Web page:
A Trial Attorney's Dilemma: How Storytelling as a Trial Strategy Can Impact a Criminal Defendant's Successful Appellate Review
Over the past thirty years, a canon of scholarship has emerged on the use of narrative in the law. Most of the work produced in this area endorses the use of narrative, either by arguing its importance or by focusing on how best to employ narrative as a form of advocacy. The scholarship to date has not focused on how the criminal defendant's use of storytelling at trial can adversely impact appellate review when sufficiency-of-the-evidence and weight-of-the-evidence claims are raised on appeal. This Article posits that in addition to advising a criminal defendant on the potential merits of testifying at trial, the trial attorney should also inform his client of the potential adverse impact certain types of narratives will have on appeal. By demonstrating how the criminal defendant's storytelling at trial can negatively impact the defendant's appeal, this Article provides a counter-point to the ever-growing focus on the use of storytelling as an essential component of criminal-trial practice.
We the People: The Consent of the Governed in the Twenty-First Century: The People's Unalienable Right to Make Law
The People of America love democracy. Americans do not love democracy because it is efficient; in some ways, other forms of government may respond more quickly. Americans do not love democracy because it is without problems; while a strong democracy will prevent the tyranny of the few over the many, it requires constant vigilance to protect individual rights from the tyranny of the many over the few. Americans do not love democracy because it is perfect—it is not; it is only as good as we make it. Americans love democracy because doing so is simply part of our culture; our shared love of democracy creates a bond that binds together our diverse people and our vast continent. Americans love democracy because it and it alone has the potential to provide a moral, fair, and just government. This is so because our democracy recognizes that the only legitimate source of governmental power comes from those subject to the government's exercise of power—the consent of the governed. Under our Constitution, neither the federal government nor the state governments are sovereign; nor do these governments somehow share sovereignty. In America, the People alone are sovereign; all governments (federal, state, and local) are mere agents of the People, subject always and in every case to their ultimate au-thority. As a result, democracy (popular sovereignty-majority rule) makes possible the creation of a society that fully embraces mutual respect for individual rights while allowing and encouraging just and fair collective action that benefits the overall society.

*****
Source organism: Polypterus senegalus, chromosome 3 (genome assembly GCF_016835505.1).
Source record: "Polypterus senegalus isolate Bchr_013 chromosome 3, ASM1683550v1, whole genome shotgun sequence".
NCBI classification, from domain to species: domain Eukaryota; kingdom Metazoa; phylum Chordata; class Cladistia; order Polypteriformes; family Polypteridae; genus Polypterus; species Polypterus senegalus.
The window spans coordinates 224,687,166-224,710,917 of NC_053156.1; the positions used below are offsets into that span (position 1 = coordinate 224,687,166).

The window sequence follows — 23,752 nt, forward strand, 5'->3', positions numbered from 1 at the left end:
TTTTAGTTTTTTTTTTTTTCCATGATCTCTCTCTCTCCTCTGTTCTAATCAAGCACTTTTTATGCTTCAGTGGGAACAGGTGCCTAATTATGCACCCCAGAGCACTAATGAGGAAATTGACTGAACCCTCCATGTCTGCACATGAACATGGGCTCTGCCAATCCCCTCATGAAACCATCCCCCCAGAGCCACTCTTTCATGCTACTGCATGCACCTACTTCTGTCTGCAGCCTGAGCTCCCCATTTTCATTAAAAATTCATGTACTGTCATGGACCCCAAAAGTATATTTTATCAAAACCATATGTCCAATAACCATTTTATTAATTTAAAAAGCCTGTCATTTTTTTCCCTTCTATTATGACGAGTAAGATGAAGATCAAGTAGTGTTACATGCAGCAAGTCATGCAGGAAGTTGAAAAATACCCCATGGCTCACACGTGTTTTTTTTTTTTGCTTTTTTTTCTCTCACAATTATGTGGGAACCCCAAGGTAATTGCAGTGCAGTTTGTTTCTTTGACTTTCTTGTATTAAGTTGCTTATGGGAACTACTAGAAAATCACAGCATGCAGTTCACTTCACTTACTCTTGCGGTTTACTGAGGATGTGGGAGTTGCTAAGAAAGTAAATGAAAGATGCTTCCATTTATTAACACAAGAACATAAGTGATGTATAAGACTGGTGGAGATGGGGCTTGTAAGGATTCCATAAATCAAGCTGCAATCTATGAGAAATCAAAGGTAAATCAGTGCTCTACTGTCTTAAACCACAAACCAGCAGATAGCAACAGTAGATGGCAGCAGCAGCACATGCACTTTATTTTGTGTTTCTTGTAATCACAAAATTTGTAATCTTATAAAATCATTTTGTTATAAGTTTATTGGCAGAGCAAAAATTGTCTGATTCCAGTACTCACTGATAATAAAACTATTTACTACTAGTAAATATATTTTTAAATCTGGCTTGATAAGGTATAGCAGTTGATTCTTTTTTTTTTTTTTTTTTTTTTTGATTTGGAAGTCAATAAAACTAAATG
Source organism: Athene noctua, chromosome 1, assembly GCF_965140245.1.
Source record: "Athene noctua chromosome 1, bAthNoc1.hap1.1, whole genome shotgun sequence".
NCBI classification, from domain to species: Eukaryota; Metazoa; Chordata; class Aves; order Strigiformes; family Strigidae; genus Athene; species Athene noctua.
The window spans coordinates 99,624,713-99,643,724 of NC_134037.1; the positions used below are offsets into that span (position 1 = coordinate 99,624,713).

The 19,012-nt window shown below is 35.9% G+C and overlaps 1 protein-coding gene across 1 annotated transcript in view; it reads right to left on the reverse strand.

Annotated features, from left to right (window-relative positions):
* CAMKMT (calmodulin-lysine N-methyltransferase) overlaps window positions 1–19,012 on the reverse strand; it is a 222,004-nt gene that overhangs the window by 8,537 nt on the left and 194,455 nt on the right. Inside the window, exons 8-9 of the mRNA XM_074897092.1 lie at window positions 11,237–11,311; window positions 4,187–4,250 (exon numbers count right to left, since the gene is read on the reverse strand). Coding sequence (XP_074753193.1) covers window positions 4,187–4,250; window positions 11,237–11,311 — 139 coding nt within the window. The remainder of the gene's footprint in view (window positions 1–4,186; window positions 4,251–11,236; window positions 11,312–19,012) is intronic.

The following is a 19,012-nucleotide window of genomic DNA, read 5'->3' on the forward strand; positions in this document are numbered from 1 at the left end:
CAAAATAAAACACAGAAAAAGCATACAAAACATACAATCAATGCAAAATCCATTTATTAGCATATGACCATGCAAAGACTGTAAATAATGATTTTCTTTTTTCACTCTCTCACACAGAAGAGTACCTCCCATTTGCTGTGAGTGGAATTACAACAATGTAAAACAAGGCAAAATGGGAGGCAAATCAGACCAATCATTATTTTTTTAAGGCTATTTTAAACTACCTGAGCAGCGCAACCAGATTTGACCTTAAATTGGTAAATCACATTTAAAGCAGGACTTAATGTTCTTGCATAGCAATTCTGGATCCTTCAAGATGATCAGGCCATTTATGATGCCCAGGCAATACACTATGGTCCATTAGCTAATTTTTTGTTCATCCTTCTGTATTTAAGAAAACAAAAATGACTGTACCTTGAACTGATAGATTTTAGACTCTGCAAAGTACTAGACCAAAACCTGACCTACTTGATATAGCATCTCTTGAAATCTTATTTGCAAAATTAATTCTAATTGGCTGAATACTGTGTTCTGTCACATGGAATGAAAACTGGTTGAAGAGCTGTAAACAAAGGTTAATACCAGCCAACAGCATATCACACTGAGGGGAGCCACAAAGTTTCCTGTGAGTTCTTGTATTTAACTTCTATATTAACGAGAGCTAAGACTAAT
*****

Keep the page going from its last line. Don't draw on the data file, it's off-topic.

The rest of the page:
Law Review Scholarship in the Eyes of the Twenty-First-Century Supreme Court Justices: An Empirical Analysis*
Chief Justice John Roberts recently threw fuel on the fire of the perennial debate about the practical value of American law review articles when he stated that, as a general matter, law reviews are not "particularly helpful for practitioners and judges." The Chief Justice is the most prominent among an increasing number of critics who have declared that, during recent decades, there has been a growing disconnect between law review articles written by law professors and the needs of the bench and bar in legal scholarship. Furthermore, there is convincing evidence that a substantial amount of law review scholarship today is not considered useful even by other law professors.
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What Is "Good Legal Writing" and Why Does It Matter?
Law schools face increasing pressure to improve instruction in practice-oriented skills. One of the most important of these skills is legal writing. The existing literature on legal writing contains various rules and suggestions as to how legal writers can improve their writing skills. Yet it lacks an adequate theoretical account of the fundamental nature of good legal writing. As a result, legal writers are left without a solid conceptual framework to ground the individual rules and suggestions. This Article attempts to fill the theoretical void in the literature by offering a systematic analysis of what it is for a legal document to be well written. It starts by examining a foundational conceptual issue, which is what legal writers mean when they say that a legal document is well written.